A landing spot for reviews of interesting books, films, and objects what cross my path
as well as the occasional essay on whatever's pinging the old brain pan.

Sunday, May 27, 2012

Book Review: She's Come Undone, Wally Lamb

I'm not sure what made me pick up She's Come Undone and rip through it in less than two days, as I've always shied away from it before, thinking of it as one of those books about "Woman's Experience"--a topic which generally makes me cross (as if there could be such a thing).  But I enjoyed She's Come Undone more than I expected to--the narrator's voice is engaging and pulls one right along, and Lamb creates characters and scenes seemingly effortlessly.  The sentences read smoothly, and the novel is sophisticated in its movement.  The final pages made me smile with happy satisfaction at the outcome of Dolores's story. 

But something bothered me throughout my reading, and I'm still unsure of what, exactly, was the problem.  Perhaps it was the relentless parade of wretched human beings in the book, people who seemed uninterested in, or incapable of, love in any of its guises and who were wholly uninteresting except in the specific ways they affected Dolores.  Perhaps it was the wearying way nearly every man in the story was a misogynistic jerk.  Or the disconnect I felt between the experience of Dolores, born in 1952 in Rhode Island, and my mother, born in 1951 in Pennsylvania.  No reason, really, exists to think that two women of the same generation born in roughly the same part of the country would have similar experiences, but Dolores seemed to live in an entirely different world than the one my mother grew up in.  Where were the kinds of good, loving, strong characters who inhabited Mom's stories of growing up in the fifties and sixties?  Why was nearly every adult in Dolores's world so touched by and damaged by The Times In Which They Lived? 

Or perhaps it was that the events of the novel began to feel like a checklist of Bad Things That Happen to Women (I'm going to get a touch spoilery here).  Dolores witnesses verbal and physical abuse against her mother by her father; sees her parents go through a divorce caused in some part by her father's adultery; watches her mother have a nervous breakdown, spend time in a mental hospital, then come home and engage in an affair with a married man; flirts with a handsome neighbor and then is raped by him at thirteen and convinced by him that "their" indiscretion is her fault; becomes mentally depressed and morbidly obese; experiences the death of her mother in a horrible traffic accident; is maliciously and sexually teased by a boy at a college party who then calls her horrible names and destroys her property when she fights back; nearly commits suicide; spends four years in a mental institution; marries a man who threatens to leave her if she does not abort their child; has an abortion she does not want; gets a divorce; and eventually must give up on her dream of bearing children.  While Dolores does learn to stand up for herself and eventually finds happiness; loyal, loving friends; and a good man (and the moments when she has these breakthroughs are satisfying and exciting), this litany of misery began to feel a touch dishonest.  It is not that I disbelieve that all of these things could happen to one person (and I will say that Lamb deals with each one beautifully), but that I began to suspect that these events existed in the novel for reasons that had little to do with story.  And that put me off a bit.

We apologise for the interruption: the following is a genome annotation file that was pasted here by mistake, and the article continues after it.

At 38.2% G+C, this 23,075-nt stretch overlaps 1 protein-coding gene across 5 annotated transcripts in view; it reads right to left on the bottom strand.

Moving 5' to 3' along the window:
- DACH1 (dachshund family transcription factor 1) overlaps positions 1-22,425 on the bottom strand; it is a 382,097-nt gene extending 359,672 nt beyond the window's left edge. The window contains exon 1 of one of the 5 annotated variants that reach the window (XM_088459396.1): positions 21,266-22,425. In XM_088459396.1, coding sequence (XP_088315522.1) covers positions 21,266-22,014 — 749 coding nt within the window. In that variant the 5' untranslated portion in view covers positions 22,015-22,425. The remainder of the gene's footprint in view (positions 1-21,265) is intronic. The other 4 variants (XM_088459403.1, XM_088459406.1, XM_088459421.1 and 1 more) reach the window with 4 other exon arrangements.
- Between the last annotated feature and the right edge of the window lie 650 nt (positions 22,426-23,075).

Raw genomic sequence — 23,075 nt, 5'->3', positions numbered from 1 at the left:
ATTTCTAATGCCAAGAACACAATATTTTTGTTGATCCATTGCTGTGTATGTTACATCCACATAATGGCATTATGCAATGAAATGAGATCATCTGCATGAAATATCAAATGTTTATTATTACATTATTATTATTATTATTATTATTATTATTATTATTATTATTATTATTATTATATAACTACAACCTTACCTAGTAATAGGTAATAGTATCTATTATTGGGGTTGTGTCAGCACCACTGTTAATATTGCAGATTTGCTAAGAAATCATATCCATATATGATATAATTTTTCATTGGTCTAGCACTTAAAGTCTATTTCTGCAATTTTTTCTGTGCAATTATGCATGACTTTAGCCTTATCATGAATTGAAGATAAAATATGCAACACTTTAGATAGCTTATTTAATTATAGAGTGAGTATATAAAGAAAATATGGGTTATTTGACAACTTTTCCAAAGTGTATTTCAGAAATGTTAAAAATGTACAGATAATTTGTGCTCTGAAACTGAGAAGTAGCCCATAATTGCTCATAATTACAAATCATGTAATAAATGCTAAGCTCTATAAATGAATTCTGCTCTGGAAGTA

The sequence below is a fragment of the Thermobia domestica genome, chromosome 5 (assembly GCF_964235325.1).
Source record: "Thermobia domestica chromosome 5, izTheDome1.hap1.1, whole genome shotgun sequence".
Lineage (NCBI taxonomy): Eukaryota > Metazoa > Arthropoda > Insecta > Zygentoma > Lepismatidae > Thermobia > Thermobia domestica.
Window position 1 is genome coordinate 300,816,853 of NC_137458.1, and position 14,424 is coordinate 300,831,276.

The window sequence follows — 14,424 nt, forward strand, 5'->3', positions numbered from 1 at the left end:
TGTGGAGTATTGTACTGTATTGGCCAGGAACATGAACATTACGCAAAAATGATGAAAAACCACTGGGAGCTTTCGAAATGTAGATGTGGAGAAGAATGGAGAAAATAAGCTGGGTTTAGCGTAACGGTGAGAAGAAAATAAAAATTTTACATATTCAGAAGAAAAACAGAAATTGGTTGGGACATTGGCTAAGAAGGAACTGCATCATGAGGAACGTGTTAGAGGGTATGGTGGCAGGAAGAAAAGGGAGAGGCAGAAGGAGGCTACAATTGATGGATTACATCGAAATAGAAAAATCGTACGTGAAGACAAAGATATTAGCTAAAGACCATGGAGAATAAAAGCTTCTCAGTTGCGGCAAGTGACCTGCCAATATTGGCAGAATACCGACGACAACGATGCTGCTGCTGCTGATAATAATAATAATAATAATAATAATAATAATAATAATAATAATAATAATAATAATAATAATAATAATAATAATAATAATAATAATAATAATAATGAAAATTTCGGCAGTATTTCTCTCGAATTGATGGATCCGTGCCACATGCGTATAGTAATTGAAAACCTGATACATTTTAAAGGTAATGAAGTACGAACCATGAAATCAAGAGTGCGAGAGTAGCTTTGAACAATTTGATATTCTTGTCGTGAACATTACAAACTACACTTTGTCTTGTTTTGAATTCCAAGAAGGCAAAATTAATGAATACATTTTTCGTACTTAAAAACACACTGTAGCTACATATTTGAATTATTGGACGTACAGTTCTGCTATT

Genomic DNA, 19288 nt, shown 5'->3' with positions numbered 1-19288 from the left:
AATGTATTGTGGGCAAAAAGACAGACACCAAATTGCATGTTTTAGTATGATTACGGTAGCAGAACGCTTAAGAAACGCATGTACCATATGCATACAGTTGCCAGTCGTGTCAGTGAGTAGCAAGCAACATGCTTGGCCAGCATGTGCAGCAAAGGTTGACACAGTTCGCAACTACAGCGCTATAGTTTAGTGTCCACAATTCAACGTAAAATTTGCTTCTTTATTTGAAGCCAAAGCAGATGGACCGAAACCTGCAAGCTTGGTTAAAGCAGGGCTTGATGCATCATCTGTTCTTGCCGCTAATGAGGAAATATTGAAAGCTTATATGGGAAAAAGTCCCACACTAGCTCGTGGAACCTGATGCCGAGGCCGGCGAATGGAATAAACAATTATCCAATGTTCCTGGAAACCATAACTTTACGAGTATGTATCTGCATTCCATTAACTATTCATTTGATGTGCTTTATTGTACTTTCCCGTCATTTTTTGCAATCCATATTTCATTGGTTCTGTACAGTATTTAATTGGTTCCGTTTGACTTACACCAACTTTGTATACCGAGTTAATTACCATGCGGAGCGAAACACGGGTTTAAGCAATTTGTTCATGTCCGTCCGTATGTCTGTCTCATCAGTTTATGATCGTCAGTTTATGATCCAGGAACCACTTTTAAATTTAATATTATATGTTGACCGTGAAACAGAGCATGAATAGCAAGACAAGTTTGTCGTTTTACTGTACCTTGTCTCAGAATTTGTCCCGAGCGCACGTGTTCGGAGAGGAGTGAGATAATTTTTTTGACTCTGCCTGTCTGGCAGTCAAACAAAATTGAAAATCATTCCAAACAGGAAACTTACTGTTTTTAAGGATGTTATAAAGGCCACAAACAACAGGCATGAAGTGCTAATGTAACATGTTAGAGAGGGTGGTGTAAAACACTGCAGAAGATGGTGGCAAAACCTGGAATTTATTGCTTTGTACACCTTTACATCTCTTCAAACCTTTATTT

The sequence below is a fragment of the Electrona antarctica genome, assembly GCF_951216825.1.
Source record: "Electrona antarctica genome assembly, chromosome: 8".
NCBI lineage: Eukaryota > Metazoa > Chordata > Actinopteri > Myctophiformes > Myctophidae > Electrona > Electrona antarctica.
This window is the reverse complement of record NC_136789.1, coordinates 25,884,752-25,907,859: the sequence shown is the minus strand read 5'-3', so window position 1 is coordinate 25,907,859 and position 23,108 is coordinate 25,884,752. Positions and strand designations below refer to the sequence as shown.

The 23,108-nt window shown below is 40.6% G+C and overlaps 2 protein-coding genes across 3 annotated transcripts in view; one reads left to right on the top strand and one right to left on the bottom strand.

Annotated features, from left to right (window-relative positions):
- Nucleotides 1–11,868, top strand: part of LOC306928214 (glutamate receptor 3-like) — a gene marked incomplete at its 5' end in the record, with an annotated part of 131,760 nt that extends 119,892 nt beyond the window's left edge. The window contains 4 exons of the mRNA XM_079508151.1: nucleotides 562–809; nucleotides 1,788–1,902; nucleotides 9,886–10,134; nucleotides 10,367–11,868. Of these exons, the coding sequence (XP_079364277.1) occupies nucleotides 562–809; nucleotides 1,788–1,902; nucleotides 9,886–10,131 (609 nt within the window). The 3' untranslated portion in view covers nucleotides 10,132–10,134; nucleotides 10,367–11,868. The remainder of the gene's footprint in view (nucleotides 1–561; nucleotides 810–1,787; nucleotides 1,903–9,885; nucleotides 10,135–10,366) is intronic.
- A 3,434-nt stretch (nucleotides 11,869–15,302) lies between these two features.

In the end, I was impressed by Lamb's handling of structure and sentences and, in some cases, character.  But despite the satisfaction I felt in Dolores's eventual triumphs, I also felt manipulated by the novel.  And that will always leave a sour taste in my mouth.

This review originally appeared on my LibraryThing account